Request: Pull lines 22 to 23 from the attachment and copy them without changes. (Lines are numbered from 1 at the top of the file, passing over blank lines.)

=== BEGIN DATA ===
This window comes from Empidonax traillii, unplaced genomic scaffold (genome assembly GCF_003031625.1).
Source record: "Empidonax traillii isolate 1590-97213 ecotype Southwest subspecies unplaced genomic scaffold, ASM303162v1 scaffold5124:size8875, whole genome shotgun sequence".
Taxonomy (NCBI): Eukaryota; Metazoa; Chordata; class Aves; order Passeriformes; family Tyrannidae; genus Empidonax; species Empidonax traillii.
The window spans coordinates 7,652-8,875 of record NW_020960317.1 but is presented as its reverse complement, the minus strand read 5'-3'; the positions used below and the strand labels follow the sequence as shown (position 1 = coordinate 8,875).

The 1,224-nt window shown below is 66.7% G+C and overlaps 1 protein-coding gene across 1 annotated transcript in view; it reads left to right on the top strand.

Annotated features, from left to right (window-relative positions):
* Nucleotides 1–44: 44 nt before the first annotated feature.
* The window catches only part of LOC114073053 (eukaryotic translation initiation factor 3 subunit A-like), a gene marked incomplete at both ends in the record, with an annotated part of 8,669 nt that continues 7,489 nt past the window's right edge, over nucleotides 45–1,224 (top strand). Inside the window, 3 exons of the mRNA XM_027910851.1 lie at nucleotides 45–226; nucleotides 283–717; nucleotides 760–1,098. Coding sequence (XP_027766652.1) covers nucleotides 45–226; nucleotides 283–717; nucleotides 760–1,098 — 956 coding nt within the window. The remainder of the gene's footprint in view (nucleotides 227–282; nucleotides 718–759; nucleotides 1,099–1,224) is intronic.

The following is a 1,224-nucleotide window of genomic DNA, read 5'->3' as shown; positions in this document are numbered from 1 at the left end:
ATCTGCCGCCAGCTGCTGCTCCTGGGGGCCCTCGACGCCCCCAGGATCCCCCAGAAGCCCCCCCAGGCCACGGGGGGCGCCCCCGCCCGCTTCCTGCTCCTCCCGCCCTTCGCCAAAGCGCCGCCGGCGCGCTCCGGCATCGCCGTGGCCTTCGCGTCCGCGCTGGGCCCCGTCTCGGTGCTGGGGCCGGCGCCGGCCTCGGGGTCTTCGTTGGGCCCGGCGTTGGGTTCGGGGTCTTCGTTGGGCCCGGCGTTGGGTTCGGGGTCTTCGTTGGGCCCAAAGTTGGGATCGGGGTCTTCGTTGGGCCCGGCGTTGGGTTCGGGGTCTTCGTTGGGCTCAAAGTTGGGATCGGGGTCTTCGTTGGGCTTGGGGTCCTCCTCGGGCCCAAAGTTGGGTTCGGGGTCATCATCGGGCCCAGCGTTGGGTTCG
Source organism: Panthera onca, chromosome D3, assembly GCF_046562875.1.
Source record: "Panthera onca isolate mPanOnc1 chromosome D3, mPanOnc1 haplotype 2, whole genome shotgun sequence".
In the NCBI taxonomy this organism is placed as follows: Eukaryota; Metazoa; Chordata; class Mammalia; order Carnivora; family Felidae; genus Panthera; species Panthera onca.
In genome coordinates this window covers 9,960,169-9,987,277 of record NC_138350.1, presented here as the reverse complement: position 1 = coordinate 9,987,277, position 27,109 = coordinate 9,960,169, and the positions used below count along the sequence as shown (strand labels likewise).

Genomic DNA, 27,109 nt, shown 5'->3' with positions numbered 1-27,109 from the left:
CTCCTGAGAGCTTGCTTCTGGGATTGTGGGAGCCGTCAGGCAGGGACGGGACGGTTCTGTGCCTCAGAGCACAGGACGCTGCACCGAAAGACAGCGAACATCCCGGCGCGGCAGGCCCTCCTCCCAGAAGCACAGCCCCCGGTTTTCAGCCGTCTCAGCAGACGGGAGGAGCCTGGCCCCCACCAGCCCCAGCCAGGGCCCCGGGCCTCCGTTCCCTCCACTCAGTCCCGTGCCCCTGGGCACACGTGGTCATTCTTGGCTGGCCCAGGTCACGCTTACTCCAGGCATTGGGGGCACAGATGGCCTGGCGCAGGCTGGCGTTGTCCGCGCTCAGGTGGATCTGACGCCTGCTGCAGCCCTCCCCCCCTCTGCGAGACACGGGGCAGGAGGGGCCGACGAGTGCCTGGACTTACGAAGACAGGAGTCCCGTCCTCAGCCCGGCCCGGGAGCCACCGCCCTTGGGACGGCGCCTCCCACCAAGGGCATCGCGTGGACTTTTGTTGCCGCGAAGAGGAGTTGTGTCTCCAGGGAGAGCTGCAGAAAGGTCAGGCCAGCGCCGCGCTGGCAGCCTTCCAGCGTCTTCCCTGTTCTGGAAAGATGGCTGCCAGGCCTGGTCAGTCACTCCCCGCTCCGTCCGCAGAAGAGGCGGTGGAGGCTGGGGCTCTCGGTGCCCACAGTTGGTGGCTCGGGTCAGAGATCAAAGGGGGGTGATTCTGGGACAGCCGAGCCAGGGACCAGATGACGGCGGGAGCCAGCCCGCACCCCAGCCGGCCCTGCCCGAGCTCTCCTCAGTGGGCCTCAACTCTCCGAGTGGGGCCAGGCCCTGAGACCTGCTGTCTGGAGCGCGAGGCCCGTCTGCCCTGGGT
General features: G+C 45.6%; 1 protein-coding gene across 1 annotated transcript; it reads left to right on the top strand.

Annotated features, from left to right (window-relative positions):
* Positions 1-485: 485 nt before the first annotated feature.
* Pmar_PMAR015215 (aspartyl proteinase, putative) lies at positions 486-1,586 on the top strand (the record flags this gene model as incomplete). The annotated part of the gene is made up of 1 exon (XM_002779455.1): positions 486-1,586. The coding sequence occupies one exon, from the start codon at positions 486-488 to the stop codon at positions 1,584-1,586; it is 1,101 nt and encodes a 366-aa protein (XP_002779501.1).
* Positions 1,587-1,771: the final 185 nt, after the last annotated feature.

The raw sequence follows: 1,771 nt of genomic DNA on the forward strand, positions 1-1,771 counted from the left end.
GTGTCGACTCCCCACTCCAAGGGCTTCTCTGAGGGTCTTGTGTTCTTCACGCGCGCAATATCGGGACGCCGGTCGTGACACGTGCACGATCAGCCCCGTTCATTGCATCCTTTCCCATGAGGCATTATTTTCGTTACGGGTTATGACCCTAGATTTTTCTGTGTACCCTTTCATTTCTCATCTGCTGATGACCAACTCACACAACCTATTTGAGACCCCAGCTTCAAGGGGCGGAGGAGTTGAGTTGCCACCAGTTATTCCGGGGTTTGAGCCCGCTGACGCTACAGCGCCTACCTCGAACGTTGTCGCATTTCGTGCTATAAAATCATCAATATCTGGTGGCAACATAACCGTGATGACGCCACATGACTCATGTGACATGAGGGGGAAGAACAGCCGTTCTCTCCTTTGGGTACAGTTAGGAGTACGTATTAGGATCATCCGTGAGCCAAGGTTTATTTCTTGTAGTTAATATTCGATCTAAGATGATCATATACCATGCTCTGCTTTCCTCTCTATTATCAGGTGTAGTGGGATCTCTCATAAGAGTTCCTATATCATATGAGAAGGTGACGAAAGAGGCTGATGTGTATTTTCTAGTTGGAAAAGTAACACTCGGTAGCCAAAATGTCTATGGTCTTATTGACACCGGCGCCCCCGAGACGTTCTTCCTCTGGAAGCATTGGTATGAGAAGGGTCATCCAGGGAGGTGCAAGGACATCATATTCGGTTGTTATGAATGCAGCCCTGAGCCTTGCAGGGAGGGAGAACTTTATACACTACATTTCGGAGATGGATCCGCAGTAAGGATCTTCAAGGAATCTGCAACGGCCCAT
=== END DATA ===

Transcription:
The raw sequence follows: 1,771 nt of genomic DNA on the forward strand, positions 1-1,771 counted from the left end.
GTGTCGACTCCCCACTCCAAGGGCTTCTCTGAGGGTCTTGTGTTCTTCACGCGCGCAATATCGGGACGCCGGTCGTGACACGTGCACGATCAGCCCCGTTCATTGCATCCTTTCCCATGAGGCATTATTTTCGTTACGGGTTATGACCCTAGATTTTTCTGTGTACCCTTTCATTTCTCATCTGCTGATGACCAACTCACACAACCTATTTGAGACCCCAGCTTCAAGGGGCGGAGGAGTTGAGTTGCCACCAGTTATTCCGGGGTTTGAGCCCGCTGACGCTACAGCGCCTACCTCGAACGTTGTCGCATTTCGTGCTATAAAATCATCAATATCTGGTGGCAACATAACCGTGATGACGCCACATGACTCATGTGACATGAGGGGGAAGAACAGCCGTTCTCTCCTTTGGGTACAGTTAGGAGTACGTATTAGGATCATCCGTGAGCCAAGGTTTATTTCTTGTAGTTAATATTCGATCTAAGATGATCATATACCATGCTCTGCTTTCCTCTCTATTATCAGGTGTAGTGGGATCTCTCATAAGAGTTCCTATATCATATGAGAAGGTGACGAAAGAGGCTGATGTGTATTTTCTAGTTGGAAAAGTAACACTCGGTAGCCAAAATGTCTATGGTCTTATTGACACCGGCGCCCCCGAGACGTTCTTCCTCTGGAAGCATTGGTATGAGAAGGGTCATCCAGGGAGGTGCAAGGACATCATATTCGGTTGTTATGAATGCAGCCCTGAGCCTTGCAGGGAGGGAGAACTTTATACACTACATTTCGGAGATGGATCCGCAGTAAGGATCTTCAAGGAATCTGCAACGGCCCAT